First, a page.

Opera Euryanthe Royal College of Music, London

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The Independent Culture
On my way to New Sussex Opera's staging of Weber's Euryanthe at the Royal College of Music, I was offered tickets by a tout. Unexpected, to say the least: Euryanthe is generally supposed to deserve its rarity, thanks to its unworkable plot, all cod medievalism and cardboard characters. Why would the touts be out for a pro-am performance? In the event, the tout's tickets turned out to be for M People just up the road at the Royal Albert Hall, and rows of empty seats in the Royal College's hardly huge Britten Theatre suggested that the opera's reputation had preceded it.

Yet Euryanthe is important, a major influence on Wagner, whose singing muse Wilhelmine Schroder-Devrient was a significant early interpreter of the title role. Elements of the plot of Lohengrin almost exactly echo the earlier opera, and Weber's music is both forward-looking and beautiful. As for such "absurd" plot details as a huge serpent, they might better be seen as challenges to an imaginative director.

It would be good to report that George Roman's staging (sung in John Warrack's translation) redeemed the work. No one can accuse New Sussex Opera of lacking ambition. Since its first show, Fidelio, in 1979 the company has tackled Boris Godunov, Benvenuto Cellini, The Flying Dutchman and a host of other operas not usually on the agenda for such community- based set-ups, often with an imagination not always evident in much better endowed organisations.

Sadly this Euryanthe lacked conviction. The programme's cover hinted as much, depicting two of the characters as literal cardboard cut-outs. The staging itself seemed to want to apologise for the piece, presenting it as if it were being given for the amusement of some 19th-century nobleman and his court, so that, for example, as the orchestra hammered out the final triumphant bars, the scheming Eglantine, recently carried off as a corpse, could bound back on stage to hug the rest of the cast. If the opera really is "absurd" (a big if), the play-within-a-play device made it the more so.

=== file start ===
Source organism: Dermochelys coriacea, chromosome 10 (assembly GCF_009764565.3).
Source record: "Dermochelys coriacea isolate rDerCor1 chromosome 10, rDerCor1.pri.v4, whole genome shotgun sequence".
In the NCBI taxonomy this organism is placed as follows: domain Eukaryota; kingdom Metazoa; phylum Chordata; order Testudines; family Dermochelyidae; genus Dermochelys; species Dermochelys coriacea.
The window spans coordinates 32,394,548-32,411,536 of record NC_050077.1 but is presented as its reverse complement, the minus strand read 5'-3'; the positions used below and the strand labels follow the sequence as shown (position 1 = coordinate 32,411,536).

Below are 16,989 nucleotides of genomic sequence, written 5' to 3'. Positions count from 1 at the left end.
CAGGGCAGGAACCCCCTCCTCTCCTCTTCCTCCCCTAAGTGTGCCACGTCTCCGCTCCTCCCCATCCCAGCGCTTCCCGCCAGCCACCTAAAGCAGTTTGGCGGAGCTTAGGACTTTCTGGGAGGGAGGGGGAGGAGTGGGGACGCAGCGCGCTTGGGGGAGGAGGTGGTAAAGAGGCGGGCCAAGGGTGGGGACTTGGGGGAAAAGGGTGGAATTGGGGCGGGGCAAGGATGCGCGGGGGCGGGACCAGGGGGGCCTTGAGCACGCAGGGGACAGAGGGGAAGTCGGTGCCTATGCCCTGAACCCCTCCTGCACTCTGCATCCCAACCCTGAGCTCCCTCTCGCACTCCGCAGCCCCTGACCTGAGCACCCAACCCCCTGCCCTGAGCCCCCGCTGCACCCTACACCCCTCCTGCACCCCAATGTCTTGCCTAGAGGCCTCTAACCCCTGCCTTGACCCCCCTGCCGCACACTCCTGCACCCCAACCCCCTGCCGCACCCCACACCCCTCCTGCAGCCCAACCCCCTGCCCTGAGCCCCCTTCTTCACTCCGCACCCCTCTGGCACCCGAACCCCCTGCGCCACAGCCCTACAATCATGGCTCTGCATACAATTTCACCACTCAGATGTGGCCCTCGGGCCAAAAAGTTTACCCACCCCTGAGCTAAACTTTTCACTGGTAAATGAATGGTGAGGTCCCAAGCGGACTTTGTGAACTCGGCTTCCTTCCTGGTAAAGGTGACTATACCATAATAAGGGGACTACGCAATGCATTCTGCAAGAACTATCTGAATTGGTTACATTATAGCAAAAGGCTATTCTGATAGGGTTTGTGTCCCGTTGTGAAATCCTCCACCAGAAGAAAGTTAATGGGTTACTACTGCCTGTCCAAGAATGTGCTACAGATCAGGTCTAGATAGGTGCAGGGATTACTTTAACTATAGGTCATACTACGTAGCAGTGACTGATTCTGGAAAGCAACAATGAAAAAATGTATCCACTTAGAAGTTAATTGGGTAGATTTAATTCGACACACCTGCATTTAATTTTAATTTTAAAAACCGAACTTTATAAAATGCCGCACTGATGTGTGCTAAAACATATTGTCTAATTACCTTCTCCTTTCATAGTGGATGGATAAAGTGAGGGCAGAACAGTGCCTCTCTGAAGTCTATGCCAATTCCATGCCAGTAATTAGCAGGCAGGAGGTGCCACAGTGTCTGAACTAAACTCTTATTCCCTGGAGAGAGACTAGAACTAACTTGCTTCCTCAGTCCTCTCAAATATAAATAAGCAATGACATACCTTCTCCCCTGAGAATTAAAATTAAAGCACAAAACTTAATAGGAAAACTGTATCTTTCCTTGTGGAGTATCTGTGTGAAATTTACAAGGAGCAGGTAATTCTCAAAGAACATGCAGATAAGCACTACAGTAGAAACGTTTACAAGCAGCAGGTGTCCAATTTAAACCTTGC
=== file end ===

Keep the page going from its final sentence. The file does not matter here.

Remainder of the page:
Cast and chorus seemed to feel that the way to suggest something big happening was to stare intently into the auditorium, while the supernatural snake was no more than a small disturbance in the wings. Only Tertia Sefton- Green (Eglantine) threw herself into her part, cackling horribly but most melodiously. She dominated the stage, although Fiona Firth-Spiller had her moments, poignantly capturing Euryanthe's bitter desolation just before the serpent's non-arrival. Ivor Settlefield, deputising for Lionel Friend, the company's music director, ensured that the 40-piece orchestra gave good weight in this small theatre, although he seemed to have less time for his singers. I left wishing I'd taken up the tout's offer, and that is a shame: there's more to both Euryanthe and New Sussex Opera than this show suggested.

NICK KIMBERLEY

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